High Levels of Iron During Therapy Linked to Residual Gaucher Disease, Study Finds

High Levels of Iron During Therapy Linked to Residual Gaucher Disease, Study Finds

Persistent high levels of iron in patients with Gaucher disease who are receiving maintenance therapy are associated with residual Gaucher disease.

This finding was reported in the study “Iron storage in liver, bone marrow and splenic Gaucheroma reflects residual disease in type 1 Gaucher disease patients on treatment” that was published in the British Journal of Haematology.

Gaucher disease is caused by a genetic defect that affects the metabolism of fat, leading to the accumulation of a fat molecule called glucosylceramide. This accumulation occurs mainly in the spleen, liver, and bone marrow, and is not the same among patients.

Enzyme replacement therapy (ERT) and substrate reduction therapy (SRT) are used to overcome the metabolic defect. These therapeutic strategies have been effective in improving disease symptoms and preventing disease progression. However, signs of residual disease are present in a majority of patients.

Previous studies have shown that even upon long-term ERT or SRT it is still possible to find Gaucher cells (cells that have accumulated levels of glucosylceramide) in the bone marrow. In addition, biomarkers of the disease also can be found in the blood of patients. It still is unclear how this residual disease emerges and is sustained.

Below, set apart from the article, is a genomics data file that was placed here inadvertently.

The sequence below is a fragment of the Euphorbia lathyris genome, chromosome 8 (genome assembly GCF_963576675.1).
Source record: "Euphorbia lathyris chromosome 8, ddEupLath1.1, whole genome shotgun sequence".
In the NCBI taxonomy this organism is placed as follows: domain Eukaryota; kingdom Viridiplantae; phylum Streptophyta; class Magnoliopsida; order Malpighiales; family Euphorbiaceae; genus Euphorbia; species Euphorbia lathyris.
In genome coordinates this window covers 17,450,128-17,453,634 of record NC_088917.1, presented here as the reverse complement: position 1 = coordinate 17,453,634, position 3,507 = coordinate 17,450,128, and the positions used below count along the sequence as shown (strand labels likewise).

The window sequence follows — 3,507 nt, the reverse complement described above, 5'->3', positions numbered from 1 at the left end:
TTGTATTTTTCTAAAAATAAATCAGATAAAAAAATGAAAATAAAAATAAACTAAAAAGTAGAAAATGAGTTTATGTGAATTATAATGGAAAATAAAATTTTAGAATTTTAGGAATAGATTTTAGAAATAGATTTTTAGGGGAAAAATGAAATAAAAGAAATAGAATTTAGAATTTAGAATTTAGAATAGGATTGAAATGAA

How these residual Gaucher cells escape therapy and where they “hide” are still unanswered questions. Also, it is unknown if the presence of such cells can carry long-term organ-specific complications for the patients, such as persistent bone or liver disease.

A hallmark of Gaucher disease is the accumulation of iron. This has been suggested to increase the risk for cancer and development of neurological diseases.

To shed light on iron’s role in residual Gaucher disease, a research team at the University of Amsterdam used whole-body magnetic resonance imaging (MRI) to detect iron deposition and correlate that with residual Gaucher disease sites and clinical outcomes.

The study included 40 patients with Gaucher disease type 1 (GD1), who were receiving ERT or SRT for symptom management, and 40 healthy individuals as control subjects.

Increased levels of iron were found on the liver, femoral bone marrow, and vertebral bone marrow of GD1 patients compared to the controls; those are all sites commonly affected by Gaucher disease. Also, iron was found to accumulate in Gaucher lesions in the spleen; that condition is known as Gaucheroma.

“Our findings support the concept that storage of iron is associated with the presence of residual disease in GD,” the researchers wrote.

Indeed, the iron signals obtained by MRI were found to significantly correlate with blood ferritin (blood cell protein that contains iron) levels and those found in the liver and bone marrow. Data from other studies and diseases indicate that such iron accumulation can lead to liver fibrosis and cancer. However, further studies are needed to assess such long-term iron effects in this population.

Overall, the researchers concluded that “persistent hyperferritinemia [high levels of ferritin] despite ERT or SRT is associated with increased iron storage, which reflects residual disease burden.”

Additional studies analyzing the potential benefit of iron chelation therapy for Gaucher disease patients in preventing iron-related complications are warranted, they wrote.

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